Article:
Bishop Cunningham meets with committee for Persons with Disabilities

By Connie Berry
SUN editor

Opening the doors of the churches in the Syracuse Diocese to persons with disabilities is an ongoing challenge. There is the matter of accommodating their physical needs, not to mention their educational, spiritual and emotional needs. Parishes have come a long way as far as making their buildings accessible. Retired Bishop James Moynihan made the accessibility issue a priority under his tenure.

Over the past several years the people from all regions of the diocese involved in the ministry at the Office for Ministry with Persons With Disabilities have continued to meet and look for ways to keep their ministry alive. The office currently falls under the Catholic Charities umbrella, but there is no longer a full time director of that office. Every year in September they organize the annual Mass recognizing persons with disabilities. On Nov. 8, a group of advocates and parents met with Bishop Robert Cunningham to explain their history in the diocese and to ask for his support.

A strong committee was formed in 1986, according to original member Rachel Perkins.

“Our main focus then was preparing the persons with disabilities for catechesis and the sacraments,” Perkins told the group. “We were really talking about segregation back then and were just heading towards inclusion.”

Perkins acknowledged that many pastors have made changes since then but she said there are still unresolved areas of accessibility. There was a youth program funded by a non-profit organization and supported by Immaculate Conception in Fayetteville and St. Ann’s in Manlius, Perkins said. The program matched peers with persons with disabilities and they participated in recreational and social activities together. “We actually won a national award with that program,” Perkins explained as she stated the group’s history.

Bishop Cunningham told them he had worked on a committee for persons with disabilities in the Buffalo Diocese and that he absolutely wants to include persons with disabilities fully in all aspects of church life.

“I have been at several churches in the diocese since I arrived and I have been delighted to find readers, greeters and altar servers with disabilities at many of them,” Bishop Cunningham said. “From my limited time here, I have seen the progress you have made. It is important when we look forward to recognize that much has already been done.”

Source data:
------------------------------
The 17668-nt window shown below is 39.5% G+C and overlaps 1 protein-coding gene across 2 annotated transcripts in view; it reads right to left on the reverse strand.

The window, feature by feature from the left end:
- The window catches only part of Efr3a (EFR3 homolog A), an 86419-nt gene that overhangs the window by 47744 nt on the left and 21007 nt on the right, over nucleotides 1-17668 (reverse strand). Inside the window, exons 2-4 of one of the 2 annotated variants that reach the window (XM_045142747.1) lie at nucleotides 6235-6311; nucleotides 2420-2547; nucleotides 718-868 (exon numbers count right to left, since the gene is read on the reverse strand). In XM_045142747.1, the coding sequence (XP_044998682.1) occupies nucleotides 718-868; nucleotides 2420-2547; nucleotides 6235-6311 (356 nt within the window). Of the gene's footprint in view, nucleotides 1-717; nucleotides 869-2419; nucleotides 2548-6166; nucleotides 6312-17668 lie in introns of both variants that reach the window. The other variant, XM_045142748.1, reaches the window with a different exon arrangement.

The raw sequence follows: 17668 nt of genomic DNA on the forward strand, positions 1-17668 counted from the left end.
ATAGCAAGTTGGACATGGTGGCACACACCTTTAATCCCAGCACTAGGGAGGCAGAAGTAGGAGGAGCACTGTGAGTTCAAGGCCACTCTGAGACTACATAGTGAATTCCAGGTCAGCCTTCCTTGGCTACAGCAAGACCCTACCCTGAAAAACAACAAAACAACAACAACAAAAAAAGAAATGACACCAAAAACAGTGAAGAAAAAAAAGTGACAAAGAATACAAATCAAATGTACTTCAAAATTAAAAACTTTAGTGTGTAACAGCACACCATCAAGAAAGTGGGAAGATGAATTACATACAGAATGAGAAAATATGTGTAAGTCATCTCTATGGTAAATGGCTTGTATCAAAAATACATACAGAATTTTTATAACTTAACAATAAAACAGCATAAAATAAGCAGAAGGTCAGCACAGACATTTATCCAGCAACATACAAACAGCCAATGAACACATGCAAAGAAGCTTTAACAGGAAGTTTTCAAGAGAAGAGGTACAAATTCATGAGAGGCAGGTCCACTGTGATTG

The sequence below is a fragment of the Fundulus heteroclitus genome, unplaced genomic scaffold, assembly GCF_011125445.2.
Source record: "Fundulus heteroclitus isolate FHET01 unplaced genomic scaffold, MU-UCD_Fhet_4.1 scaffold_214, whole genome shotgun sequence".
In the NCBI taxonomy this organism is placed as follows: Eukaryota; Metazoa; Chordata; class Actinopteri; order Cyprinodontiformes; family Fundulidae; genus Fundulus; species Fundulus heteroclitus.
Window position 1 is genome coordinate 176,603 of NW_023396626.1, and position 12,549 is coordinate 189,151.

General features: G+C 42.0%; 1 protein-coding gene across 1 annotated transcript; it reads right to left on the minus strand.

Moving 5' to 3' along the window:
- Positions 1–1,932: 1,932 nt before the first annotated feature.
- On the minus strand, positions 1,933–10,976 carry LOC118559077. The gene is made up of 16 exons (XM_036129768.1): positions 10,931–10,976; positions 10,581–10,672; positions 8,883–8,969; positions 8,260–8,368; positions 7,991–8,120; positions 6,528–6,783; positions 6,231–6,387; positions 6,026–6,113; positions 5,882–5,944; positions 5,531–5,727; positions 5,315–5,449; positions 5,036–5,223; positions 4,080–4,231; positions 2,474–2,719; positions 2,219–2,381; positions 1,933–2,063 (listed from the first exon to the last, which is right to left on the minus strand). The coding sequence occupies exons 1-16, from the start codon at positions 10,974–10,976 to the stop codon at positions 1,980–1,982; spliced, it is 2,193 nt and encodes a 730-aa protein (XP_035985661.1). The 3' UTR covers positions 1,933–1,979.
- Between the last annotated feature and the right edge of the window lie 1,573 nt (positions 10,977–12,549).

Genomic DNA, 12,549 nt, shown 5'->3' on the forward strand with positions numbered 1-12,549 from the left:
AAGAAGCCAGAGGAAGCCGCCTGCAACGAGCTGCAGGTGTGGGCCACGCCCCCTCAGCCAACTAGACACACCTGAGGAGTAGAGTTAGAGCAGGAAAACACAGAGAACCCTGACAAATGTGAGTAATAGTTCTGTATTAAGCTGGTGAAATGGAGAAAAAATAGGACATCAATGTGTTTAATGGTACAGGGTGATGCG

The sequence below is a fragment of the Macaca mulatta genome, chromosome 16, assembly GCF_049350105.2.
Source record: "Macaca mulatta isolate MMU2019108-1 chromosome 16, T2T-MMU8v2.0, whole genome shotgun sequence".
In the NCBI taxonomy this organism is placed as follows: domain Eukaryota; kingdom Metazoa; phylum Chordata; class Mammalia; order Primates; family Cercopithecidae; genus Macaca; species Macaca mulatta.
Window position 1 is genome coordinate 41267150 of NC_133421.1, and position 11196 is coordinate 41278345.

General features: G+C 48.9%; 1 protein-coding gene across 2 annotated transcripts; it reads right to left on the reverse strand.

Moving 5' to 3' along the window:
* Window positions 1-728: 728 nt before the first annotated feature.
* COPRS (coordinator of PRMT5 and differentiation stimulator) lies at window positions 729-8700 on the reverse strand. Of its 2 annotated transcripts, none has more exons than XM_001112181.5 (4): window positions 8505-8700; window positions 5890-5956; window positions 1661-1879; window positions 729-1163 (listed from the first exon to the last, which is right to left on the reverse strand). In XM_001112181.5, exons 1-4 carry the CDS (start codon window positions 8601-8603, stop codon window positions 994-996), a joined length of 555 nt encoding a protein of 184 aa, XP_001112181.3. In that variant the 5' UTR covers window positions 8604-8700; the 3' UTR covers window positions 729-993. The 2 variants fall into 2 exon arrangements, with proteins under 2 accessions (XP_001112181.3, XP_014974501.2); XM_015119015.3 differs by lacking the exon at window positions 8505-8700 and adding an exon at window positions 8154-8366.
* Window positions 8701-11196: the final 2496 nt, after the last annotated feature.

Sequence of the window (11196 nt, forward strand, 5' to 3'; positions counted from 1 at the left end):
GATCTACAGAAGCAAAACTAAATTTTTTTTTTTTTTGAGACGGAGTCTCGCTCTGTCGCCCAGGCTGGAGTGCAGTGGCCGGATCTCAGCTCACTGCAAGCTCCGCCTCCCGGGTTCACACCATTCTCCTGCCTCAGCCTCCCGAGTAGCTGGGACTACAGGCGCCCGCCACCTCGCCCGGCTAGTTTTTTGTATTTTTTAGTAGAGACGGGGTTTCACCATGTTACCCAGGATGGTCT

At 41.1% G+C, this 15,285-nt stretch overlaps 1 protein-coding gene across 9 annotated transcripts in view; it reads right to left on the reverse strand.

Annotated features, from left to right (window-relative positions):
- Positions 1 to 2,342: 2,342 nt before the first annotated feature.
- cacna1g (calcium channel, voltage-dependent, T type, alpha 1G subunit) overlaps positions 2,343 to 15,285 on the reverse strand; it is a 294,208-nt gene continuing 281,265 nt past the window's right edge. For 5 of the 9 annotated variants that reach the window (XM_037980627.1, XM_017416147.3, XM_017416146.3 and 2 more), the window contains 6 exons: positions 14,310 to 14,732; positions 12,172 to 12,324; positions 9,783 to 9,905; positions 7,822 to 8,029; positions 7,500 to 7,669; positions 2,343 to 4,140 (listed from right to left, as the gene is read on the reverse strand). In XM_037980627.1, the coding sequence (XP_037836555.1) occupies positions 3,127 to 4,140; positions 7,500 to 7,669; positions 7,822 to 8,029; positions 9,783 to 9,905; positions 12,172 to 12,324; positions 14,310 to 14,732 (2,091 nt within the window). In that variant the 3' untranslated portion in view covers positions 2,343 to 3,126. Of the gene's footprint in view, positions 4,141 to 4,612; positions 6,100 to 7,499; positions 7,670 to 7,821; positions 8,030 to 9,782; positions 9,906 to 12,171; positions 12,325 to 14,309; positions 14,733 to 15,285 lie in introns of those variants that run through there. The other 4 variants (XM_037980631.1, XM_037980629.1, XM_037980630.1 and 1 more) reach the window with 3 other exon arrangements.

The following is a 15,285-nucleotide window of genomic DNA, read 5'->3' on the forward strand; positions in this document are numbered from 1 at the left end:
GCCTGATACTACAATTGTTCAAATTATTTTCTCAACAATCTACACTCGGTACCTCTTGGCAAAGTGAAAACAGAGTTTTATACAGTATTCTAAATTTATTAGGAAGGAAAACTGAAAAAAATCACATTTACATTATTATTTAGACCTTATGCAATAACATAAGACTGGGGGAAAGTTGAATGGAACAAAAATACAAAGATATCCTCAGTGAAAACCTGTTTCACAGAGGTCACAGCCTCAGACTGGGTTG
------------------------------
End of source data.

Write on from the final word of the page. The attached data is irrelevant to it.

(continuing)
The parents at the meeting expressed their concerns about churches still not being a comfortable place to bring their disabled children. Sister Germaine Hilston, CSJ, directs the religious education program for children with disabilities in the Northern Region of the diocese. She works out of the old St. Mary’s School in Oswego.

“My biggest challenge is getting parents to feel free to bring their children to religious education class,” Sister Germaine told the group. “There is a long history there of them not being included and sometimes they don’t see that it’s better if their child is included.”

One parent expressed his frustration with three different dioceses he has lived in with his family. He and his wife have a 36-year-old daughter currently living in a group home.

“We have felt abandoned by the church,” he said. “We’ve never lost our faith but we’ve never been impressed with the way the Catholic Church handles our daughter’s situation.”

Holy Family Church in Fairmount serves as a home base for two women religious who have come to the diocese to assist in ministry to persons with disabilities, Sister Theresann Gehringer and Sister Caryn Haas, both Daughters of St. Mary of Providence. They were also present at the meeting and Sister Theresann voiced her concerns about accessibility.

“We have religious education teachers who are willing to teach but the Bishop’s Academy needs to be accessible,” Sister Theresann said.

There were representatives from community organizations also present, and they are often the people who help facilitate the services for persons with disabilities. Tom Goslowski from the Central New York Developmental Disabilities Services Office (CNYDDSO) and Barbara Anderson from the Rome office of the CNYDDSO came to share their thoughts as well. Anderson explained that budget cuts over the years brought the consumers out into the communities where they needed to find services and connections, rather than in segregated settings. A religious needs committee was formed to look at ways to get consumers to church so that they could participate.

“We have consumers that go to St. Paul’s in Rome once a month and they love it,” Anderson said.

She said that support needs to come from pastors and from the top and that there are grants available to help make churches handicapped accessible.

Another parent described a program at Holy Family Parish in Vernon. He said that the confirmation class sponsored his daughter’s group home and they all benefited from the socialization experiences the program offered.

“You have given me food for thought,” Bishop Cunningham said. “I do want to be supportive and advocate for full participation for persons with disabilities.”

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